But wait, what does that all mean?

What we've discovered so far is that private college is never good for you, and that public college may be better for you to the tune of half a million dollars. While half a million dollars is a lot, it's by far not the $1 million number touted by college promoters.

What is not taken into account throughout these numbers is that an individual who chooses to go to a public university and get a degree is showing a drive to succeed. In other words, it may not be the college degree itself that's helping them. It might simply be the fact that they want to make more money.

Think about it: if all of society tells you that the way to make more money is a college degree, and you are an ambitious person, you will get a college degree. Does this mean something about the college degree, or something about you? Studies are showing that other preparatory methods can be just as effective if not more than college.

Following you to your grave.

Student loan debt is one of only a handful of debts that is nondischargeable through bankruptcy.

Why is the college degree system broken?

Beyond sheer earning power, there is something darker at play in the college system. College costs are skyrocketing artificially because the government directly profits off of the cost of tuition. The government makes over $41.3 billion in student loan profit every year.

The secret of the college degree system is that it shifts debt from the nation to the individual. Graduates today cannot afford to purchase homes and are struggling paycheck-to-paycheck. The wealth--which is truly an abstract number due to the arbitrarily rising tuition costs--is simply being shifted from the individual to the government.

Government advocates defend this by pointing out that the government lends at a relatively low interest rate--between 4 percent to 6 percent. However, the government can do this because student loans represent a significantly lessened rate of default. A student loan cannot be discharged by bankruptcy and student loans can actually be deducted from social security checks should the need arise.

As mentioned above, college tuition prices are increasing at a greater rate than inflation.

But that isn't the only problem.

College isn't just about numbers. College is also about people. We discovered that college graduates are actually less likely to get employed. While an in-state public college student will make more over the term of their life, it's actually not that much more. Moreover, the in-state public college student will need to delay their purchase of a home and will need to live in a state of indentured servitude for 10 years of their life.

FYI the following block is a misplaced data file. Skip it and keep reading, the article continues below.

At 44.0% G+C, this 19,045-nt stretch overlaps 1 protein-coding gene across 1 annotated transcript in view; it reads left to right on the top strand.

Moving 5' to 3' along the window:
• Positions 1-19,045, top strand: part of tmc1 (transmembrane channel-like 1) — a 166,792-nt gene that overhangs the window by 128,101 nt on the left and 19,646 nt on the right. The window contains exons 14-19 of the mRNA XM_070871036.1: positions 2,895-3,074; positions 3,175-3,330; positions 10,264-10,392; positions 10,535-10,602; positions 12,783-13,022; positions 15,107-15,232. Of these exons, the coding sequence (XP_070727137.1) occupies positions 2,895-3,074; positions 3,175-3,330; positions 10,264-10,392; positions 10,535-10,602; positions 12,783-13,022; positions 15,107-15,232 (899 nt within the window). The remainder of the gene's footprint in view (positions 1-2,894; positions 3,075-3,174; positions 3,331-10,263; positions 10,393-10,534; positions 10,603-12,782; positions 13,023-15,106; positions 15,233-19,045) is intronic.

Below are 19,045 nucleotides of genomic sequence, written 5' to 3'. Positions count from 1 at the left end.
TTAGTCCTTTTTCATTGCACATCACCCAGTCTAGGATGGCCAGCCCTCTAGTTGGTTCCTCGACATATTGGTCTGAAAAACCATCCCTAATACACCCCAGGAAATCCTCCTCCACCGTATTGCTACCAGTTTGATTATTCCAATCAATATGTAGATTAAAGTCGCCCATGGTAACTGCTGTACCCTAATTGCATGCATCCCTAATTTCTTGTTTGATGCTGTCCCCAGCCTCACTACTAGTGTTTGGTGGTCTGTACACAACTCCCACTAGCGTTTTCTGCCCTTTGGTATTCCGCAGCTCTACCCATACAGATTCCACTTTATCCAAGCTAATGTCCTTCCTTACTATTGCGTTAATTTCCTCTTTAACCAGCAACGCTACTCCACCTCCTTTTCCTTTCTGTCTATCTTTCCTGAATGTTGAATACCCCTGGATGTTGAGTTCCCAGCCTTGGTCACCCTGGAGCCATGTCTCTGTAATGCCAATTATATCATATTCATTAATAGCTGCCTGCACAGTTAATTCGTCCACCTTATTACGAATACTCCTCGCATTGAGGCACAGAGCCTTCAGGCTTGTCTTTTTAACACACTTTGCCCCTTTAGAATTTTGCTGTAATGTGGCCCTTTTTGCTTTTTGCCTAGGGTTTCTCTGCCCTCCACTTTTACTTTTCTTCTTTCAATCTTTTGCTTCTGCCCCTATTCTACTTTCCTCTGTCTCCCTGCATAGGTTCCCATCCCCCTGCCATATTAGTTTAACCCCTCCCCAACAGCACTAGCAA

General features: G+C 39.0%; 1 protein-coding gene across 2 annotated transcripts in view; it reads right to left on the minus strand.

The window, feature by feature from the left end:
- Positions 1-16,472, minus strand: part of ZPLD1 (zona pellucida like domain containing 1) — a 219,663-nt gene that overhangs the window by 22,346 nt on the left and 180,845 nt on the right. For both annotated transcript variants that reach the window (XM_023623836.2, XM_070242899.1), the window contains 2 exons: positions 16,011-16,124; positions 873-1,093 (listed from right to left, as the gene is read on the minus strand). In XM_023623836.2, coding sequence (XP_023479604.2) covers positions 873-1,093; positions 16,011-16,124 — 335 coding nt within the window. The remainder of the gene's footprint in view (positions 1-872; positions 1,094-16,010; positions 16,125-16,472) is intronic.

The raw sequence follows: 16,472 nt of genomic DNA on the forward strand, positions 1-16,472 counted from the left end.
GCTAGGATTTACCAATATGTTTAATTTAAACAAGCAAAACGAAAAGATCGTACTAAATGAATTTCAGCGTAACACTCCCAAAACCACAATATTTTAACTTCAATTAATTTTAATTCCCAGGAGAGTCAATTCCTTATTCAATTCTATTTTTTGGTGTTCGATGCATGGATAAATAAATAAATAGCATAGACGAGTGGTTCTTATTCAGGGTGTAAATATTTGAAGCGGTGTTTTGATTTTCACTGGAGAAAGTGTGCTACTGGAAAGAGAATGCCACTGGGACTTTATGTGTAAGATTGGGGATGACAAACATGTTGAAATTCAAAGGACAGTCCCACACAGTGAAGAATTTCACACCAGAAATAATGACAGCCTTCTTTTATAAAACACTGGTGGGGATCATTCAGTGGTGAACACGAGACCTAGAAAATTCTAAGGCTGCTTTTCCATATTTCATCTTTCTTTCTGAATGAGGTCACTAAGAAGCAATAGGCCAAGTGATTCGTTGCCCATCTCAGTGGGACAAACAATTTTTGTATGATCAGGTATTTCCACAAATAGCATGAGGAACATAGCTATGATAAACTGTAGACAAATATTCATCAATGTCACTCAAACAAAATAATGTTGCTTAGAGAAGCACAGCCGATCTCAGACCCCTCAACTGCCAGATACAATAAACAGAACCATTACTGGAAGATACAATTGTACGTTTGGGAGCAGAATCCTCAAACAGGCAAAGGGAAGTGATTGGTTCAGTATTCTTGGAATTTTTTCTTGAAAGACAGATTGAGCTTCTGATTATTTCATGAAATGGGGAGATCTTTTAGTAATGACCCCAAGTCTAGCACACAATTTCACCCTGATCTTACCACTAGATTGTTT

College is a for-profit industry that makes the government money. The debt involved in student loans takes a toll on students that goes beyond finances.

Countries With Free Education

  • Brazil
  • Denmark
  • Estonia
  • Finland
  • France
  • Italy
  • Ireland
  • Scotland
  • Spain
  • Sri Lanka
  • United Arab Emirates

Are there any answers to this problem?

There must be, because America is actually one of the few countries that even has this problem.

America has one of the least affordable higher education systems in the world. Many countries have completely free post secondary education. Some Australian systems even pay their students for higher degree programs in much the way that scholarships are sparingly awarded throughout the American educational system.

European universities are based on public funding, with the understanding that education is for the public good. This bolsters their economy and leads to a more equal distribution of wealth overall.

One of the core problems of the American university system is that Americans believe this system is normal. Free and inexpensive education is available in most other countries, and this is why Americans are losing their competitive edge on a global scale.

Do you think that the educational system in America is broken?

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    • jkcki profile image
      Author

      Jenna Inouye 3 years ago from Norman, OK

      It's really primarily a matter of lowering tuition costs. I think education is a public right, but the education system is inherently broken: there are too many people profiting on the backs of college kids. By making the economic burden abstract through the use of student loans, young adults end up in indentured servitude to the state. America is being surpassed by other nations that have more accessible education options. Further, it increases the class division--it's easier to become educated through wealth, not through talent, which leads to an overall weakened society. Even STEM degrees are not a guarantee, as we're outsourcing much of our engineering today. America really needs to strengthen itself or it will fall by the wayside, especially with countries like India rapidly advancing.

    • Earl Noah Bernsby profile image

      Earl Noah Bernsby 3 years ago from Pittsburgh, Pennsylvania

      It's sad — or perhaps telling — that the most prosperous country in the world would inflate the price of knowledge past the bounds of ethical justification. Some would argue that education is a basic sentient right, and that any price at all is too high. But surely we could find a middle ground between nothing and the price of a Lamborghini? I think edX is on the right track: http://www.edx.org

    • CWanamaker profile image

      CWanamaker 3 years ago from Arizona

      Some very good observations here. In many cases college is overrated, but it really depends on what degree you get. I know many people with a degree that work retail jobs and don't make much money. If you stick with STEM degrees from public universities, it will pay off.